Monsoon Accessorize has become the latest high street chain to launch a major restructuring as bosses asked landlords for a cut in rents on more than half its stores.

The company confirmed that accountancy giant Deloitte has been appointed to run a Company Voluntary Arrangement (CVA) – similar to Arcadia, which secured backing from landlords earlier this month to cut its own rents.

A CVA is a form of restructuring that companies use to avoid going bust, but there has been controversy, with landlords claiming retailers are misusing them to cut their costs.

Monsoon is calling for rent reductions on 135 sites out of 258 across the country.

It said: “The current rent and occupancy costs facing the group are now unaffordable given the fundamental changes that have taken place in the retail sector, and a significant number of stores are delivering a negative contribution as a result.

“The companies therefore need to reduce the costs of their store portfolios to ensure their ongoing viability. No store closures are currently planned within these proposals.”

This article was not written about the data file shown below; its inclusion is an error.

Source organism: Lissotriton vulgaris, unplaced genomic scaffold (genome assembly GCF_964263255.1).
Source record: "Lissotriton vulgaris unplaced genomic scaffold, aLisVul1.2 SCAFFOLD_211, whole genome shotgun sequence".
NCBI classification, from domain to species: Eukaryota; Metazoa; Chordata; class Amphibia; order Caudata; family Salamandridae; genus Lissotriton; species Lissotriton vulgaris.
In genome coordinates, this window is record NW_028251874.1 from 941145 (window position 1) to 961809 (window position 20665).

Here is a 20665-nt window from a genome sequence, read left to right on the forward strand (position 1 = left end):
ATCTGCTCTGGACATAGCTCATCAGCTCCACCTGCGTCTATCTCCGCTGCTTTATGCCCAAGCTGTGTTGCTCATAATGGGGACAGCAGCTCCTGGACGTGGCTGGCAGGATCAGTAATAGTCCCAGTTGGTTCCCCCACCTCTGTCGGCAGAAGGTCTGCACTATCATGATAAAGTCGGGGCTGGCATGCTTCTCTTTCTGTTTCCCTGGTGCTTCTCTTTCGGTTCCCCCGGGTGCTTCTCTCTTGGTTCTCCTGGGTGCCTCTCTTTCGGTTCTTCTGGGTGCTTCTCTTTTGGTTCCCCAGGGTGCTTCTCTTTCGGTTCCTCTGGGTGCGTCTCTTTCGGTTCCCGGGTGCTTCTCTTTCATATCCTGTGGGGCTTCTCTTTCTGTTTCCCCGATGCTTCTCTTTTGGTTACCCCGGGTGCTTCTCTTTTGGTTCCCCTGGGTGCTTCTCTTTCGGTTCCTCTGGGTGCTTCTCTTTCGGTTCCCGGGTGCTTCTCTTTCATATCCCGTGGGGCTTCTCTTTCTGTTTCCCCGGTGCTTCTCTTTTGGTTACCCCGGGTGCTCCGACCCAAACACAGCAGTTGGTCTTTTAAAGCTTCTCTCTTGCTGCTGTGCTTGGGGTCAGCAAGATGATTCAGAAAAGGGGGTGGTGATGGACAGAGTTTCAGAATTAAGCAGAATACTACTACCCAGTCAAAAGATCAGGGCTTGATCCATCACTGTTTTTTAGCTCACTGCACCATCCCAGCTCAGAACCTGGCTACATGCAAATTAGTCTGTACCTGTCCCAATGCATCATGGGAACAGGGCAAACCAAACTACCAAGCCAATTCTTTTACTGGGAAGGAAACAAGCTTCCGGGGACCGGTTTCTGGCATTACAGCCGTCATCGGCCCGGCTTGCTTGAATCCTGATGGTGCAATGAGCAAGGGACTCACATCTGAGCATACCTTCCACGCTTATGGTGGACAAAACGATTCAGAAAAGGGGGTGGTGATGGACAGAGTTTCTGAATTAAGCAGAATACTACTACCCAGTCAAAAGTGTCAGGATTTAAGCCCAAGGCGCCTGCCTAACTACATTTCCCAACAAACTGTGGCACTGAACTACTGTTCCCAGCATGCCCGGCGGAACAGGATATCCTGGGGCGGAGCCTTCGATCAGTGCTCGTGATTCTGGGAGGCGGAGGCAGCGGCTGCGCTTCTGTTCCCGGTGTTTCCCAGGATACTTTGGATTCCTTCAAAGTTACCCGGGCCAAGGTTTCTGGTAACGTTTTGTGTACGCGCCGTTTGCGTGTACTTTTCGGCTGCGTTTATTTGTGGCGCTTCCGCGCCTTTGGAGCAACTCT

Bosses also revealed that credit insurance has been removed – meaning Monsoon must pay suppliers upfront, with insurers unwilling to cover the costs of any non-payments.

As part of the CVA proposals, Monsoon and Accessorize’s owner, Peter Simon, has already provided an emergency £12 million loan – which will be repaid first if the company goes bust – and a further unsecured credit facility of £18 million at 0% interest, to enable the turnaround plan to be implemented.

The £18 million will only be available if the CVA passes.

Mr Simon has also said he would reduce rent on the company’s head office, which he owns, by 50%.

To encourage landlords to sign up to the deal, company bosses have proposed a profit share scheme, where they could received up to £10 million if the stores are profitable and beat sales targets in future years.

A meeting will take place on July 3 where landlords will vote on the proposals.

Paul Allen, chief executive of Monsoon Accessorize, said: “Trading for the group has been difficult for some time, as it has been for much of the retail industry.

“In early 2016, we implemented a plan which initially delivered positive like-for-like store sales. However, in the two years that followed, overall like-for-like sales have decreased as market conditions declined.

“The proposed CVA is designed to reduce store operating costs and to bring the costs more in line with market rents.

“Through implementing the CVA and the shareholder credit facility, the group will be able to invest in the business, the brands, and in growing profitable sales channels – both in-stores and online.”